We had dinner at Le Bouillion Chartier down the street with mixed results. I thought my food was pretty poor but Scott's was better. It was very popular with a line forming early. Diners sit together and there were a lot of English speaking people there.
A small cheese selection! Since we didn't know the name
of most of the cheese, we just pointed.

Fresh fruit is sold everywhere and makes
a great accompaniment to your cheese
and bread

A fantastic recommendation late at night in Toulouse -
La Pergoda, just outside the city

The master griller serves up the steaks at La Pergoda

French fast food - preprepared sandwiches, casseroles,
and salads. They'll heat up things up for you if  you want.

A row of restaurants line the main square in Toulouse, one
of which we had lunch in.

McDonald's, America's fast food, has
invaded France and it seems very
popular. But it serves better food than
in the US and has free WIFI.

Outside the cities the rooms are much bigger and nicer for
the price. This is our lovely place in Prades - Villa du Parc

We had two meals at Villa du Parc's great restaurant

The entrance to the compound. We were in a separate
building with 4 or 5 rooms.

The artisan baker we found in 

We stopped at several "wine tastings". This
was our favorite.

Busy farmer's markets are a huge help to the picnic basket
and many serve lunch as well..

A typical picnic - bread, fruit, cheese, pate, mustard and
wine. We brought two plates, silverware, a sharp knife
 and glasses with us.

The beautifully composed appetizer (entre) at "Augerge
Aux Remp'Arts" in Elne. This was a Catalan specialty with
marinated anchovies

It was worth driving to Spain for the paella in Llanca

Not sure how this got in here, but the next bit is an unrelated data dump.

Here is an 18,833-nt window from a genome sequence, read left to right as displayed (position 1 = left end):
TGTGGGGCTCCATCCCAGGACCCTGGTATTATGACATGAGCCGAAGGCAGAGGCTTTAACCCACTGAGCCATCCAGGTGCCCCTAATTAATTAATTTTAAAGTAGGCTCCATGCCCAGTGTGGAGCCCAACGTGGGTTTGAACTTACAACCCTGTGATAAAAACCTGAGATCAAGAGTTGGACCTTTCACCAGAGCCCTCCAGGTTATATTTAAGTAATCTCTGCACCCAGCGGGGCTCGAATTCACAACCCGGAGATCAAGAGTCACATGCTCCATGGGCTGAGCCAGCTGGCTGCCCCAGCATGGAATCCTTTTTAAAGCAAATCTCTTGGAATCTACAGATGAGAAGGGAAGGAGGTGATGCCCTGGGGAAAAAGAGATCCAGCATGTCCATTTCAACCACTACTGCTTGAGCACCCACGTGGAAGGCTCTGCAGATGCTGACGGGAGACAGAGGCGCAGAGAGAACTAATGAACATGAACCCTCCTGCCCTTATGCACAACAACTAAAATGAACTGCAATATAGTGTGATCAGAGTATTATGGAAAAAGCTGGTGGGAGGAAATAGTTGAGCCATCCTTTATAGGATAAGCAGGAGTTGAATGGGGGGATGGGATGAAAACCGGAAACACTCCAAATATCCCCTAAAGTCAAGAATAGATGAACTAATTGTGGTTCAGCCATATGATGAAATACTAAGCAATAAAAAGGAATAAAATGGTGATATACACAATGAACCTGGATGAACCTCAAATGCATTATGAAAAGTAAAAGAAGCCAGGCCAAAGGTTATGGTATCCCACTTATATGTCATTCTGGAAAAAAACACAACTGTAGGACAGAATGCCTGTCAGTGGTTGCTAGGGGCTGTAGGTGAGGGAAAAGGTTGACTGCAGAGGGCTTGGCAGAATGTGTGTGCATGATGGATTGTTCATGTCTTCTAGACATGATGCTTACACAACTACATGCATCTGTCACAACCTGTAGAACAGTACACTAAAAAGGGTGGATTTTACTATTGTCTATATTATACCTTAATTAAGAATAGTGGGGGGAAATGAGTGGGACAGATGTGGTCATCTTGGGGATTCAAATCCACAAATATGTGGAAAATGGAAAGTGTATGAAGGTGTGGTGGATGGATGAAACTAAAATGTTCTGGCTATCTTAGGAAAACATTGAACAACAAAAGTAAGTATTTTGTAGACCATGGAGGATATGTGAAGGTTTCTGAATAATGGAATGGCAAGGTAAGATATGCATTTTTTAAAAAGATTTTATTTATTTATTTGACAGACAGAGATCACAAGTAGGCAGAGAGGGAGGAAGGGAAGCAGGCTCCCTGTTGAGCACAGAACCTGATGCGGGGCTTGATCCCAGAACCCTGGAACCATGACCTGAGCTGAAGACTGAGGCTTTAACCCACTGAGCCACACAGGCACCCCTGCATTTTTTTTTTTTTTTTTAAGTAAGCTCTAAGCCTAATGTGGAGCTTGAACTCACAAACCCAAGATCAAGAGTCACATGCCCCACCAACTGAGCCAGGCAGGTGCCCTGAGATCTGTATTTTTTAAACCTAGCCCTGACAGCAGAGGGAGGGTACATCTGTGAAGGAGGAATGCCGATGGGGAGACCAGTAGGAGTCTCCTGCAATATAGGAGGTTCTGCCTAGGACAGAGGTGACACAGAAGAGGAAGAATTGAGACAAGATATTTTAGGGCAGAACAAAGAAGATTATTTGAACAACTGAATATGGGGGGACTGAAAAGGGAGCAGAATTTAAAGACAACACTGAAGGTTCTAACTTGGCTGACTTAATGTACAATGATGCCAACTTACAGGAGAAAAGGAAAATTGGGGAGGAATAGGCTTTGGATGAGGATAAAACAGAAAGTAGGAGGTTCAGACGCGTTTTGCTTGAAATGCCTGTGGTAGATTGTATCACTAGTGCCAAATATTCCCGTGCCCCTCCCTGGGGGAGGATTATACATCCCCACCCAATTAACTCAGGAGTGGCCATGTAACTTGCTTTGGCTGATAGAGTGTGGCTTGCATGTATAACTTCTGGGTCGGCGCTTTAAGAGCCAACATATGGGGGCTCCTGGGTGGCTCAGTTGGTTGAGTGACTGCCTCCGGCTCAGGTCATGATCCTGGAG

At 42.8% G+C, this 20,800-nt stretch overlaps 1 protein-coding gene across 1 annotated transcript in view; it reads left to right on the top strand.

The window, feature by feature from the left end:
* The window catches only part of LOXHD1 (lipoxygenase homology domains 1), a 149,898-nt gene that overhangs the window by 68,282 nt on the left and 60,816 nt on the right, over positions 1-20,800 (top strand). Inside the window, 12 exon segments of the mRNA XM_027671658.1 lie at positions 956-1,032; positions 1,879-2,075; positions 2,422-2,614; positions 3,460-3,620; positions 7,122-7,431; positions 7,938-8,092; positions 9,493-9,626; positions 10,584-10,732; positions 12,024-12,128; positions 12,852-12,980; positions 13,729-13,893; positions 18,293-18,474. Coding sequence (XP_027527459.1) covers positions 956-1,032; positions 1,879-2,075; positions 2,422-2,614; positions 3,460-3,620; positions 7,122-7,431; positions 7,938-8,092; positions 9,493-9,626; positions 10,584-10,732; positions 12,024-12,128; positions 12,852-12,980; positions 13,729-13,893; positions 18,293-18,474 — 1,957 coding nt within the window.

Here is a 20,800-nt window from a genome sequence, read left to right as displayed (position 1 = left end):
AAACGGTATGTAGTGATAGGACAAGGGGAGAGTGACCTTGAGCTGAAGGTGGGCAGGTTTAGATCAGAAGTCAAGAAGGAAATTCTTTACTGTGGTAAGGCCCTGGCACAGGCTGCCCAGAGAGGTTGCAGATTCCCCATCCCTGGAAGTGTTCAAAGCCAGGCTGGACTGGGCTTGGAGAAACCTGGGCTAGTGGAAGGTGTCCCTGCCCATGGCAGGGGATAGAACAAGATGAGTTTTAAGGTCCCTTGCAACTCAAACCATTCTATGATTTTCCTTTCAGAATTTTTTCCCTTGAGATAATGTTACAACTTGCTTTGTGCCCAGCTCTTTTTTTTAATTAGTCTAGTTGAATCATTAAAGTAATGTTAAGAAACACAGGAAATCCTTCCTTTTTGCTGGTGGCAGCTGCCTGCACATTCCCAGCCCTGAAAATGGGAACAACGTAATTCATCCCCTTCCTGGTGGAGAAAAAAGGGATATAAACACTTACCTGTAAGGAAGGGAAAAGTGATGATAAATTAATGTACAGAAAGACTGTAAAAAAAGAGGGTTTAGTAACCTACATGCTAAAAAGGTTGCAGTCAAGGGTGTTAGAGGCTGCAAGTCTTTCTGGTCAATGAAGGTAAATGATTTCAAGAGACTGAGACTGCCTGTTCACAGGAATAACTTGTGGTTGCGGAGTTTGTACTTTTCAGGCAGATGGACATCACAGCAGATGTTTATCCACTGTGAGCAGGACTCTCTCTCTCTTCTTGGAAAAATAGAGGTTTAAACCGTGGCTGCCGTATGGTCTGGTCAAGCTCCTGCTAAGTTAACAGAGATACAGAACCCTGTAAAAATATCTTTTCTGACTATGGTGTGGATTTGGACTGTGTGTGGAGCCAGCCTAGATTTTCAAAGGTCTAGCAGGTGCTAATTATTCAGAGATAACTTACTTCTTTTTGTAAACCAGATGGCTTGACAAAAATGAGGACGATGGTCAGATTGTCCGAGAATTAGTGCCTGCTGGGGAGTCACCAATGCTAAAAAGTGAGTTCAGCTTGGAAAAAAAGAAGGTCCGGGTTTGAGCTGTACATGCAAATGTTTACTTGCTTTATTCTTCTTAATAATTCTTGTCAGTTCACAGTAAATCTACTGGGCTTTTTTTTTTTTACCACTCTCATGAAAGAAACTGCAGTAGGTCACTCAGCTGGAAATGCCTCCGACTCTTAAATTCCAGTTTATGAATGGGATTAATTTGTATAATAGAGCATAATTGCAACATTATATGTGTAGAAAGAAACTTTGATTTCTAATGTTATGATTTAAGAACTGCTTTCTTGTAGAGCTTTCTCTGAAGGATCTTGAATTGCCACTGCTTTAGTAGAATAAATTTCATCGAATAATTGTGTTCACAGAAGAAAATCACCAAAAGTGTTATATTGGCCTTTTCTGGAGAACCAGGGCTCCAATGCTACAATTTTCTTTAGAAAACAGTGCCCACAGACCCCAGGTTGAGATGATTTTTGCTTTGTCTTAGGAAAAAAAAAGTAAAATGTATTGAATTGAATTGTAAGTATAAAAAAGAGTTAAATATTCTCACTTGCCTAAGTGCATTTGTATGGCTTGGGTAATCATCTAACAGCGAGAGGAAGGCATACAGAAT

Our large bedroom with balcony at Le Grand Bassin in

Of course we had cassoulet in it's birthplace - Castelnaudry

Every morning started with fresh croissants

In the land of gelato - here as in
Italy, it was strange to see Vermont's
Ben and Jerry's! 

The fanciest and most expensive restaurant of our trip -
Chef Jean-Luc Rabanel's "A Cote" in Arles

My dessert - manufique!

Expressions aside, these were good sandwiches. Ethnic
restaurants offer good value (and taste).
We enjoyed talking to several of our neighbors at the table. The next night we got a deal at Raguereau Restaurant, 202 Rue de Honore across from the Louvre - pretty place and good food with the 20% discount. We ate downstairs in the more casual area - upstairs is more formal and we assume, more expensive.
The next day we had lunch at the Ca D'Oro on Rue d'Arbre off Rue de Tripoli, right near the Louvre. It's a small Italian place with a few outside tables and we had a very good meal for a reasonable price (15 euros, 3 courses with a 10 euro half litre of wine). That night we had dinner in our room, feasting on fresh fruit, pate, cheese, bread and wine.
We brought 2 plates, silverware, sharp knife and 2 good plastic glasses with us for these occasions and we used them a lot. We often had one meal at a restaurant and one as a picnic.